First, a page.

Frederick school paychecks would rise under budget
Posted: January 16, 2013
The Winchester Star
(Updated to Correct to Frederick County Schools)
WINCHESTER — Frederick County School Superintendent David Sovine’s proposed fiscal year 2014 budget would improve the existing salary scale for staff to make the division more competitive with others in the state.
On Tuesday, Sovine presented his budget to the School Board. The $168 million plan has a school operating fund of $136.4 million. Last year’s operating fund was $131.9 million.
After accounting for expenditure increases and a $1.5 million reduction in revenue, the division faces a $6 million shortfall in FY14.
The proposed budget includes a two-part, $4.8 million salary initiative. Division employees have not had a salary increase since July 2008.
Part one is related to Gov. Bob McDonnell’s proposed 2-percent salary increase for Standards of Quality instructional positions, such as teachers, guidance counselors, librarians, principals, assistant principals and instructional aides.
McDonnell’s proposal, however, would not include all staff.
As part of the initiative, the state would provide $700,000. To provide a 2-percent salary increase for all division employees, the locality would have to put in $1.3 million.
Part two of Sovine’s salary-increase initiative would require $2.8 million to provide for a two-step movement on existing salary scales for staff with more than one year of experience and a one-step movement for employees who have completed their first year.
Currently, staff with up to four years of experience get paid $39,220. Staff with five and six years of experience (step two) earn a salary of $40,402. After 10 years of experience, teachers reach step four at a salary of $42,766.
With the proposed changes, a teacher in his or her first year would make the same as before — $39,220. However, those with one year under their belt would see a bump to $40,402, and after 10 years of experience they would make $45,130 and be in the sixth step.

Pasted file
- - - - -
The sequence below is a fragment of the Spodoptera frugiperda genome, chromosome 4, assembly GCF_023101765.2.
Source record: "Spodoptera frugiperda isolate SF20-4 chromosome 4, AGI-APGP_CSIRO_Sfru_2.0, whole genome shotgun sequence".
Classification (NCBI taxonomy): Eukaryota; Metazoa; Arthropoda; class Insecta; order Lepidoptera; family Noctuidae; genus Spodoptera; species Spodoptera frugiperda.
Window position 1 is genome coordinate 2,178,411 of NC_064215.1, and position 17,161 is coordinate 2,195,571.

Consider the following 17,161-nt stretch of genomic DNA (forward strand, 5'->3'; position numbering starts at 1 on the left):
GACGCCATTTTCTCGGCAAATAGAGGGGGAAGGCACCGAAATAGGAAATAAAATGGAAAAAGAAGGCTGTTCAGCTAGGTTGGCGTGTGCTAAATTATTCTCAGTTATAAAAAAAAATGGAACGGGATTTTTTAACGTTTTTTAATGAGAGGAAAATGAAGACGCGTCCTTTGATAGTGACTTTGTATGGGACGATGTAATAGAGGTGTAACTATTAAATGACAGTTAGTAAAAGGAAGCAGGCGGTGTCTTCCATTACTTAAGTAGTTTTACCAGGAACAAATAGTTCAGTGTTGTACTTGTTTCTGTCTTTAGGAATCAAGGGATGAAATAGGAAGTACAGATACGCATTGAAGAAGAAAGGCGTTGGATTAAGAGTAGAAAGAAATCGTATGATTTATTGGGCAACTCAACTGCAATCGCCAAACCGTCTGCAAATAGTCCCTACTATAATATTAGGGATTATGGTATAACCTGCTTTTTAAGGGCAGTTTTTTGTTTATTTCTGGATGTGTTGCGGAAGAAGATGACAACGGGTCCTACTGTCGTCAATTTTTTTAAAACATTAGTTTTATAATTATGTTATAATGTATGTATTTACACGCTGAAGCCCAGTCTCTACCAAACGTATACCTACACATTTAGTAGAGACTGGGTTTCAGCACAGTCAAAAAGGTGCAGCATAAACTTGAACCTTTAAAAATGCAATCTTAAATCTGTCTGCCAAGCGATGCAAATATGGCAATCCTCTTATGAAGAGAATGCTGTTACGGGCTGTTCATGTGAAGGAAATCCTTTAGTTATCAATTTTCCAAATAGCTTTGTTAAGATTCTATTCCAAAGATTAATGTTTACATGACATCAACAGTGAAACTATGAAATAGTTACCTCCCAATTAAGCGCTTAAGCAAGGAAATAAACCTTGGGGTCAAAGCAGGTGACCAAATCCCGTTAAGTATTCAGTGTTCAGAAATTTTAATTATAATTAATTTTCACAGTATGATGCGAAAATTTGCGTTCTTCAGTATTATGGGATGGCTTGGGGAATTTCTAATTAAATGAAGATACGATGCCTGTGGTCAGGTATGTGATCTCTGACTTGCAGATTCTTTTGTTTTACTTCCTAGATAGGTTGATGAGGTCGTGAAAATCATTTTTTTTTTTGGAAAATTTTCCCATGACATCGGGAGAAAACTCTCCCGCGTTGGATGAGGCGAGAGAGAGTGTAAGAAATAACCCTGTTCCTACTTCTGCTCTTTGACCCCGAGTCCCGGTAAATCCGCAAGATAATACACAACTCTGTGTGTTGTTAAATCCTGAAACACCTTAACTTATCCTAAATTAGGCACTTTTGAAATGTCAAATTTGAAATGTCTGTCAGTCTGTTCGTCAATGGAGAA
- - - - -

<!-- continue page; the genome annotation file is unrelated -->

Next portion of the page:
The proposed changes would make the division more competitive with the salaries paid to teachers in other divisions.
“It’s more enticing for staff, especially with more experience, to travel across the mountain,” Sovine said — referring to the higher teacher salaries in Loudoun County. “I’m proposing we try to close the gap in these comparisons.”
For the sixth year in a row the budget does not include funding for replacing/restoring technology and buses.
Reduced technology funding has resulted in nearly 1,800 computers not being replaced within the recommended four-year cycle. This results in slower computers and more frequent equipment failure. Current funding levels provide for a seven-year replacement cycle.
“It’s a responsible budget based on our goals,” said Chairman Stuart Wolk. “Some people think this might be a pipe dream, but I think it’s realistic.”
A public hearing on the budget will be held in March. It will be approved in mid-April.
Present at the meeting were Chairman Stuart Wolk, Vice-Chair Benjamin Waterman and members Jody Wall, Michael Lake, John Lamanna and Peggy Clark. Jim Harmon was absent.
— Contact Rebecca Layne at firstname.lastname@example.org